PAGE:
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Every new pub rule as doors reopen from Saturday

Written by on June 30, 2020

From Saturday, July 4, pubs and bars are once again allowed to open for business.

It will be the first time in over three months that customers can legally turn up for a pint or two.

Venues in the hospitality industry including pubs, bars, restaurants and cafes have been given the green light to trade as part of Boris Johnson’s next phase of easing lockdown rules.

But grabbing a gin and tonic or having a meal out is going to be different with strict ‘Covid secure’ guidelines issued by Government.

For one, pub goers will only be allowed to meet those in their household (and social bubble) combined with just one other household (and social bubble).

Groups are then prevented to a maximum of six people when indoors or in beer gardens. Friends from more than two households will be permitted to socialise in outdoor spaces.

There is no restriction on how many households you can meet up with, but it must be one at a time.

A two metre distance from those outside your household is still recommended but in new rules, a ‘one metre-plus’ mitigation has been issued to help venues that could not reopen under the two metre rule.

Many venues will see tables taken away to guarantee the safety of staff and customers and reserving a table is insisted upon.

Here are the rules that every venue will have to follow when they re-open their doors, as reported by LancsLive’s sister website The Express:

Time at the bar and table service

Pubs can already serve takeaway and delivery beer.

The July 4 rules will now allow customers to sit and enjoy their drinks on-site.

Ordering at the bar isn’t banned – but drinking at the bar is.

Pubs will also have to have new measures in place to make sure people can stand at least a metre apart from each other with added mitigation – which could include perspex screens and masks, gloves or visors for staff.

Some pubs will close their bars and only offer table service.

Payment and registering your details

Customers will be asked to give their name and contact details to the pub upon arrival or when booking.

Pubs will keep this for 21 days in order to contact customers in the unfortunate circumstance of a local outbreak of coronavirus.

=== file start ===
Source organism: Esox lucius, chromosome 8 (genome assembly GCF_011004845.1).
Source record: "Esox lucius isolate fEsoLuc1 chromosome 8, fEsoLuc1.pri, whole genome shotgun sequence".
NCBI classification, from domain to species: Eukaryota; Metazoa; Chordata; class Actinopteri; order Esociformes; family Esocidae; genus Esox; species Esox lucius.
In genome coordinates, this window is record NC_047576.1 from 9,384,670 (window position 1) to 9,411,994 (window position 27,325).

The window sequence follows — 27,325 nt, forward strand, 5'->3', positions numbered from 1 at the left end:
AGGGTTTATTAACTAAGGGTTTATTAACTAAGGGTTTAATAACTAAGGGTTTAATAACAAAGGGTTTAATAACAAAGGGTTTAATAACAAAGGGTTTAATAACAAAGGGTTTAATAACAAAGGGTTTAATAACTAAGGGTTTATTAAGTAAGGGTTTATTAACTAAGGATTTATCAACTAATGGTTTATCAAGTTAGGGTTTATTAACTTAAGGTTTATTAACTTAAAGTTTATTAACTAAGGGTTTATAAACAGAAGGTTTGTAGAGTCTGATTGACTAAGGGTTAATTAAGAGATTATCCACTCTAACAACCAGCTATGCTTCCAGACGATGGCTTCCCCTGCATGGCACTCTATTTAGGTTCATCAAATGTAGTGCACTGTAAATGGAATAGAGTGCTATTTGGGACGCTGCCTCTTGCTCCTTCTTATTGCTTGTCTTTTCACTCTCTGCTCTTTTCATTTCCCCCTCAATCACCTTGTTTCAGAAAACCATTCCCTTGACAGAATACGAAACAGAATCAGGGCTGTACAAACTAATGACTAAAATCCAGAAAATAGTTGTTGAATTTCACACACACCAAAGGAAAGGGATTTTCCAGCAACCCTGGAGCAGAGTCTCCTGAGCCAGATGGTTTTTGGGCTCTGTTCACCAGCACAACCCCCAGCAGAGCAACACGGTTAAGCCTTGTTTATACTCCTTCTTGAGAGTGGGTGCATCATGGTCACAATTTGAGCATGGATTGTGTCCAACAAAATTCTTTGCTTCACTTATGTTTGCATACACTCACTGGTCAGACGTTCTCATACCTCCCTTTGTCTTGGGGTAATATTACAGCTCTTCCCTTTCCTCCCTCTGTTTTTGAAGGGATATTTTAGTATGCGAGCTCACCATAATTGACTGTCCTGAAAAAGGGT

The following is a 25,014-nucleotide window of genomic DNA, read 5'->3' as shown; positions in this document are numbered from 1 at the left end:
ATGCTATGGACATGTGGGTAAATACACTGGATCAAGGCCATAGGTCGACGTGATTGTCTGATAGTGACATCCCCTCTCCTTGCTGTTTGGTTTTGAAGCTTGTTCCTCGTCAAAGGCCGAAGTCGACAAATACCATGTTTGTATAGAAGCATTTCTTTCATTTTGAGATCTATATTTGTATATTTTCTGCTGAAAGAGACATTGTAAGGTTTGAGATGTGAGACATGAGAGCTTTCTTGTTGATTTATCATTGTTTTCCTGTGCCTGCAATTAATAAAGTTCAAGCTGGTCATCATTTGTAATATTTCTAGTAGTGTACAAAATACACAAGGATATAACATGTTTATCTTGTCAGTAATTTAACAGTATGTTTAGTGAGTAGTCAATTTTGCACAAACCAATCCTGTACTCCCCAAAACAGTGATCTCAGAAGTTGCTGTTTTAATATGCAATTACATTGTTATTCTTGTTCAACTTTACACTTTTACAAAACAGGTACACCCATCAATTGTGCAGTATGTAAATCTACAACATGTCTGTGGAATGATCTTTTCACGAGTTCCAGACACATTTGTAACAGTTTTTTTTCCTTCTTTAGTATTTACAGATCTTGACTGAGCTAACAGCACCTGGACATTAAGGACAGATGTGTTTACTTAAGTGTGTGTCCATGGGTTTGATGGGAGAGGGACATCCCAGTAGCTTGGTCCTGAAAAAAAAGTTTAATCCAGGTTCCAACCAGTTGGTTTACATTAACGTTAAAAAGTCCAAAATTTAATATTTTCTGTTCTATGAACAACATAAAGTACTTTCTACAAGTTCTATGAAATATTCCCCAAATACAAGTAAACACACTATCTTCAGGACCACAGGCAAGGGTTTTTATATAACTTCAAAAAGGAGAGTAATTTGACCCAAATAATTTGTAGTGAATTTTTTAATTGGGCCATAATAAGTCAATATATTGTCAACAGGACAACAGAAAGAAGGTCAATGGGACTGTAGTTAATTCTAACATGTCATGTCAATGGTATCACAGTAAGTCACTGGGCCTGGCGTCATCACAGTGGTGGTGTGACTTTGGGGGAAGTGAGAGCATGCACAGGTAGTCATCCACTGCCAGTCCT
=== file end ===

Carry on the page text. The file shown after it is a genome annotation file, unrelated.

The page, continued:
Paying by contactless is advised, and venues with apps (such as Wetherspoons) should be promote their customers to pay and order digitally.

One-way systems and ventilation

Inside pubs, one-way systems will be used to ensure people do not cross paths.

Doors should be left open, where appropriate, to reduce touch points.

Good ventilation is also important, meaning windows and doors should be kept open as much as possible.

In addition, pubs are urged to use a one in one out system at toilets to minimise customer interaction.

Loud music, football and live performances

No live performances in front of a live audience of any kind are allowed.

Customers should also be able to keep at normal volumes as speaking at loud volumes can increase the risk of aerosol transmission.

Government guidance says: “Preventing entertainment, such as broadcasts, that is likely to encourage audience behaviours increasing transmission risk.

“For example, loud background music, communal dancing, group singing or chanting.”

Capacity, condiments, and cutlery

Groups of six will be allowed in pubs and beer gardens, with a maximum of only two households and their social bubbles allowed.

In beer gardens, friends from more than two households will be allowed to socialise.

Pubs will be allowed to have more than 30 people on the premises provided Covid-secure guidelines are being followed and other social distancing measures are still in place.

Venues offering food are advised to use disposable condiments and cutlery to minimise the risk of transmission from shared condiment bottles and cutlery.